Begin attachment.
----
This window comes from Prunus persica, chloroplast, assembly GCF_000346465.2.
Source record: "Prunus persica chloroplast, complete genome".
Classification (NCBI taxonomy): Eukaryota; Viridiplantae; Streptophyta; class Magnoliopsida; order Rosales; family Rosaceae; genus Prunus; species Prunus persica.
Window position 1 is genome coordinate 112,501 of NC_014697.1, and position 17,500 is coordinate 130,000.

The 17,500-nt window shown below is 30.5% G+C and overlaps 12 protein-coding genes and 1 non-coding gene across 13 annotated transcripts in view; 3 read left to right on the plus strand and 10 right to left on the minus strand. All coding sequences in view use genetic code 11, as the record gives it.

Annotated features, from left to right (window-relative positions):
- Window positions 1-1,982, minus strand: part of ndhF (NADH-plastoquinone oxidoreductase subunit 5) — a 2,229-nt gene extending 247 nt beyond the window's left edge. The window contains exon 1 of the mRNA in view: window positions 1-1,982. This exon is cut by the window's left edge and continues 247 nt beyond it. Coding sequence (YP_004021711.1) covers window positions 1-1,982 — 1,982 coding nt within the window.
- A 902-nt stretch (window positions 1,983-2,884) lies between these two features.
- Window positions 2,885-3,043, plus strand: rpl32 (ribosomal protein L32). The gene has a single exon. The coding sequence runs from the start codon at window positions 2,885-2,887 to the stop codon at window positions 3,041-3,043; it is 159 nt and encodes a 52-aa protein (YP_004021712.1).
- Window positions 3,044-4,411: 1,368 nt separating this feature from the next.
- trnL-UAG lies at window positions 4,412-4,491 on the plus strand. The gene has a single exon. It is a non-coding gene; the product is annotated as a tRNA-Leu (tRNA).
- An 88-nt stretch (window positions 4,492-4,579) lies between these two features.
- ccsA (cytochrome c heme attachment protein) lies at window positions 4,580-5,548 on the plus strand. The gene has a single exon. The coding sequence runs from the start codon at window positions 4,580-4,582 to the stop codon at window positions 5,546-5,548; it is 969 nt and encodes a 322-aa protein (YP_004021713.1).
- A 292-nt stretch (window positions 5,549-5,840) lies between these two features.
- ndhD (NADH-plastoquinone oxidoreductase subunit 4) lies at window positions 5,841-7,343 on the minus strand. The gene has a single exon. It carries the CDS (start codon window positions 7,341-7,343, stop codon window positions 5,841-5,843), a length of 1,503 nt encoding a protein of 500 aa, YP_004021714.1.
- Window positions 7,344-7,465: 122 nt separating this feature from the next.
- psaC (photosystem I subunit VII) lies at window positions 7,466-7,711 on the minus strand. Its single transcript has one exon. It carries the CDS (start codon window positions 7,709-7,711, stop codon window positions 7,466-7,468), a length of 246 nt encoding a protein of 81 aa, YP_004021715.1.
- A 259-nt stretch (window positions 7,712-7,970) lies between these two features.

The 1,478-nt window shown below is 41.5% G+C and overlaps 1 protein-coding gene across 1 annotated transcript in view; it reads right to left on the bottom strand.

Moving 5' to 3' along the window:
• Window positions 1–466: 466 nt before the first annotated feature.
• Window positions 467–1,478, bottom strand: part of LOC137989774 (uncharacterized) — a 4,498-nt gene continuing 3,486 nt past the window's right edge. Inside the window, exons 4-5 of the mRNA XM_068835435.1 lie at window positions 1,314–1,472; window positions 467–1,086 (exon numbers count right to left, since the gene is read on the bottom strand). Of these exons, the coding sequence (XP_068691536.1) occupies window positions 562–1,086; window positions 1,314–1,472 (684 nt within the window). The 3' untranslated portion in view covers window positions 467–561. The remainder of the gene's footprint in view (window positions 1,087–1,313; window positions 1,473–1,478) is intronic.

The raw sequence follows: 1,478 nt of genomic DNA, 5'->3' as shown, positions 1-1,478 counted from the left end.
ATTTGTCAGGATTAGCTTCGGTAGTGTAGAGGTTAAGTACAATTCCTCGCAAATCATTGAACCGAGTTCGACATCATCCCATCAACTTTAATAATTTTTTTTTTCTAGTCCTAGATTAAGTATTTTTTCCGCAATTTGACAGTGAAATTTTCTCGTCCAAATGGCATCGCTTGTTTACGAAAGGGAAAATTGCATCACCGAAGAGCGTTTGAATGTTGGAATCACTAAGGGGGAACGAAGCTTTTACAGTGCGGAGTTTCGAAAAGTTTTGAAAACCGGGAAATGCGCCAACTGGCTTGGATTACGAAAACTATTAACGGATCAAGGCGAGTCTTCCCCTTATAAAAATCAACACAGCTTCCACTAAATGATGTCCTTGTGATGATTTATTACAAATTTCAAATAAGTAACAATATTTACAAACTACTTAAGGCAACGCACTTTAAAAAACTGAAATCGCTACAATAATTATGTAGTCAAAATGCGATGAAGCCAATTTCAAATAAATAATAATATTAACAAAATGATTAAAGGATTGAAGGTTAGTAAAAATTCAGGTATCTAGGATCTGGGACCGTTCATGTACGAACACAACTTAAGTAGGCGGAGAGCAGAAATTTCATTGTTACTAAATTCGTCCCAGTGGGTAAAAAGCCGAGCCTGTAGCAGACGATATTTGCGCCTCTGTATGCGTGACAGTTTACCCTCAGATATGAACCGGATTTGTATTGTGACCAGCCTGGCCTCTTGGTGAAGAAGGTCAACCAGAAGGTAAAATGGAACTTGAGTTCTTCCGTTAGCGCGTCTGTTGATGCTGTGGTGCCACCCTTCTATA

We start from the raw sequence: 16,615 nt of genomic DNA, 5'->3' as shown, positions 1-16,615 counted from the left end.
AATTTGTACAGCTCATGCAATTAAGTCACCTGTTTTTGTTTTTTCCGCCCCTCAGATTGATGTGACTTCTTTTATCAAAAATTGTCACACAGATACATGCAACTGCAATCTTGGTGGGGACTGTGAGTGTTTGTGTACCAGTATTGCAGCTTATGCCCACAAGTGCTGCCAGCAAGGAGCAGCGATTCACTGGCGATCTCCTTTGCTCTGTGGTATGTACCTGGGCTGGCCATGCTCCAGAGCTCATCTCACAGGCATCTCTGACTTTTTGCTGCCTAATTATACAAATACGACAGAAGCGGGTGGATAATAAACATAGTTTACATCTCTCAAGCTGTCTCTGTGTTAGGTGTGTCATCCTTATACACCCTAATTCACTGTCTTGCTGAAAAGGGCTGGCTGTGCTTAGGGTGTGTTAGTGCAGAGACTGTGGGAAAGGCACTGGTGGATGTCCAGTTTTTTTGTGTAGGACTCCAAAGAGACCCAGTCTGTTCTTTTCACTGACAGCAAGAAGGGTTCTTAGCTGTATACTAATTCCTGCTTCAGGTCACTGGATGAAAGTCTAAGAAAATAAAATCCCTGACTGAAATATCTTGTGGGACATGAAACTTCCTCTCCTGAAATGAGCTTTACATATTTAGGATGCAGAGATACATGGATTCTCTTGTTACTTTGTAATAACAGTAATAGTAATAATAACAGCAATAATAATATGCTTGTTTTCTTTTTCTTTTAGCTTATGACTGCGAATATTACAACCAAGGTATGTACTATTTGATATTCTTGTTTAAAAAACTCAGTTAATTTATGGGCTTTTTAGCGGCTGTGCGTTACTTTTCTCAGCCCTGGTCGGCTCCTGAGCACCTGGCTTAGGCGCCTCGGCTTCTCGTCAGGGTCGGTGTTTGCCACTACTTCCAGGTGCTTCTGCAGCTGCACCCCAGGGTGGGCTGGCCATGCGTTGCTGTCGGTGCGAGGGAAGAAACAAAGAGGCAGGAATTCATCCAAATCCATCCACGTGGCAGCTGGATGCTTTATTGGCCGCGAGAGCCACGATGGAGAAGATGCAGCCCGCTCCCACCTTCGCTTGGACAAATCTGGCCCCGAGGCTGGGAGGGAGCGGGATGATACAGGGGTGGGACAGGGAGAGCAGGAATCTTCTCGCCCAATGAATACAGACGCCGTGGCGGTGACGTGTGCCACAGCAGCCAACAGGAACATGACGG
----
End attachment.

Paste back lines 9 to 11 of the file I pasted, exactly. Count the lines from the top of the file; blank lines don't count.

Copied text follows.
- Window positions 2,885-3,043, plus strand: rpl32 (ribosomal protein L32). The gene has a single exon. The coding sequence runs from the start codon at window positions 2,885-2,887 to the stop codon at window positions 3,041-3,043; it is 159 nt and encodes a 52-aa protein (YP_004021712.1).
- Window positions 3,044-4,411: 1,368 nt separating this feature from the next.
- trnL-UAG lies at window positions 4,412-4,491 on the plus strand. The gene has a single exon. It is a non-coding gene; the product is annotated as a tRNA-Leu (tRNA).